Recognizing parts of speech is a basic building block for learning a language. Students can use this to build their vocabulary and understand the different contexts behind word usage. For instance, we know that a noun may be used as the subject of a verb and also the object of a verb. Students can instantly see this usage as they move through highlighted nouns across the reader.
The Comprehension button displays a reading comprehension mode. Using color codes, verbs and their dependent subordinate clauses are highlighted. Subordinate clauses are enclosed within small, triangular brackets and verbs are displayed in color. You can toggle the display of the verbs and just leave the sub-clause brackets too.
The Syllables button helps with pronunciation. Break any long word into syllables, and the word becomes easier to read. Every word is split into its syllables and displayed on the screen with small separators between each part of the word.
You can easily use it with the text-to-speech feature to get the correct way any word is spoken. Teachers can include creative syllable teaching activities and help their students pronounce words just right.
The above features are much more effective if you use the high-contrast dark theme.
Enhance Your Reading with These Little Tweaks
There are some simple ways you can improve the reading experience for yourself, your children, or students. Tweak some of these settings and see what works for you.
- Increase or decrease the text size.
- Choose between regular spacing or wide spacing.
- Select the Calibri or Sitka Small font.
- Choose the Light or the Dark theme.
Speak and Dictate
Back on the Ribbon, the Dictate button allows you to talk to OneNote and enter text with the help of Microsoft’s speech recognition technology. The first time you use dictation, you’ll need to sign in with a valid account. You can use an Office 365 ID or you can use your Microsoft Account.
You will need a good microphone to help Microsoft recognize your speech. This accessibility feature is helpful when you want to talk instead of type. From the feel of it, it is a noticeable improvement over the default dictation tool available with OneNote. And going back to the tips we talked about in OneNote and its unique uses, you can transcribe the voice notes to text and organize them better.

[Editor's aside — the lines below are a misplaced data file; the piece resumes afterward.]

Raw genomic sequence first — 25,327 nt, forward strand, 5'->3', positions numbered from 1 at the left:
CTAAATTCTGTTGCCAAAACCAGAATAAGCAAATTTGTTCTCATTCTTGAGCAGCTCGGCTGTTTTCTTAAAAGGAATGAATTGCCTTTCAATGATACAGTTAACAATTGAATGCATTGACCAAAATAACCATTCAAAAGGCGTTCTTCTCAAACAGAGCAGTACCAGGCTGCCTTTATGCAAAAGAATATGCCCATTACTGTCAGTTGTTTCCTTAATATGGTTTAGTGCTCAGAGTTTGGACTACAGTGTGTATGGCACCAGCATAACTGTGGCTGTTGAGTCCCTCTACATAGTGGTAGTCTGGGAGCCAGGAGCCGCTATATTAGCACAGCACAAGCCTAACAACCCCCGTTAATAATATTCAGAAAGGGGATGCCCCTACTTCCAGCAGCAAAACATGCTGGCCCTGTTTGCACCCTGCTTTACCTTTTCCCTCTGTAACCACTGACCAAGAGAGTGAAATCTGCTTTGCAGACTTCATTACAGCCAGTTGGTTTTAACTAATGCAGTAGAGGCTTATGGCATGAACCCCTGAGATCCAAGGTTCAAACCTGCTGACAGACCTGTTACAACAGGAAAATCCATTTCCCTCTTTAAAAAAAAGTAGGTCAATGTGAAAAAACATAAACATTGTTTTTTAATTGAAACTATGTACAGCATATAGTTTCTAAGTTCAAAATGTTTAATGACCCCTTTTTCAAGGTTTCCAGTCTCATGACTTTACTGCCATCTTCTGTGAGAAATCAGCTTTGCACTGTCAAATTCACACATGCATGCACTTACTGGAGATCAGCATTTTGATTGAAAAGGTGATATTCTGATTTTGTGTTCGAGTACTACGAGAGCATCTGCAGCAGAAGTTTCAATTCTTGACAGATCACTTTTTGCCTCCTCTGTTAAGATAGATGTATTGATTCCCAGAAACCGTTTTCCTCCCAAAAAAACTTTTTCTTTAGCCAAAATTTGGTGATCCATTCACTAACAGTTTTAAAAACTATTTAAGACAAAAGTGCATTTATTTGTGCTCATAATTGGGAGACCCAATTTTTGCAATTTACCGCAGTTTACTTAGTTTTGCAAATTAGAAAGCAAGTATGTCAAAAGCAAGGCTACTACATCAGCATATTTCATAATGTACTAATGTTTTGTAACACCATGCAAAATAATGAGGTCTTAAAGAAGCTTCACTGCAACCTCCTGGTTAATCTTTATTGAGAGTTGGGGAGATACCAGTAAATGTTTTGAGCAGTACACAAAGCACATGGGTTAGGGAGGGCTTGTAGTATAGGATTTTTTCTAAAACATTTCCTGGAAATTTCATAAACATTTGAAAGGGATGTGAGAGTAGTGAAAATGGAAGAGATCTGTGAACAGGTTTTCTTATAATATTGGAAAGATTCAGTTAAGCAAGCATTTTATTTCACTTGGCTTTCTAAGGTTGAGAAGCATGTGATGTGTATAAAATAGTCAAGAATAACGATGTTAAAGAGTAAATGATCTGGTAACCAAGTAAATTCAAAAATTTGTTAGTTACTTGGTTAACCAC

Remember, voice notes are also searchable in your notes. Just enable the search from File > Options > Audio & Video.
Unlocking Multi-Sensory Learning with Learning Tools
The main goal of the OneNote literacy tool is to help students become independent readers. This goal can piggyback on the many wonderful collaborative features of OneNote which is making it an indispensable classroom tool for teachers and students.
It need not only be for the solo learner.
I can already see a classroom where a teacher uses it interactively to teach grammar and parts of speech to an entire class. Using OneNote with a projector can be a better replacement for a whiteboard. With Wi-Fi and mobility, the classroom also need not be in the classroom anymore.
The number of non-natives English speaking children is rising in the United States and U.K. Adults are also struggling to improve their speaking skills. Learning Tools can play a vital role with ESL (English as a Second Language) students. Pronunciation is always a stumbling block. The Syllables button and Microsoft David or Microsoft Zira could be invaluable for learning the different sounds and sound distinctions. Learning the mystical idiomatic expressions could take some doing or even the more common phrasal verbs. But the Learning Tools could supply the first mortar for correct grammar.
Jordan Shapiro, while writing for Forbes.com, calls it “a game changer for everybody”. The inspiration for the add-in came from the learning challenges faced by dyslexics, but as he explains, a truly disruptive educational tool needs to touch everyone – it should be able to improve learning for all.
This is why you should make Learning Tools for OneNote a part of your education.
Do you think digitization of reading will improve with the help of these tools? Do you have a struggling reader in your family? What are the daily challenges you face?
Image Credits:working on a laptop by Huntstock.com via Shutterstock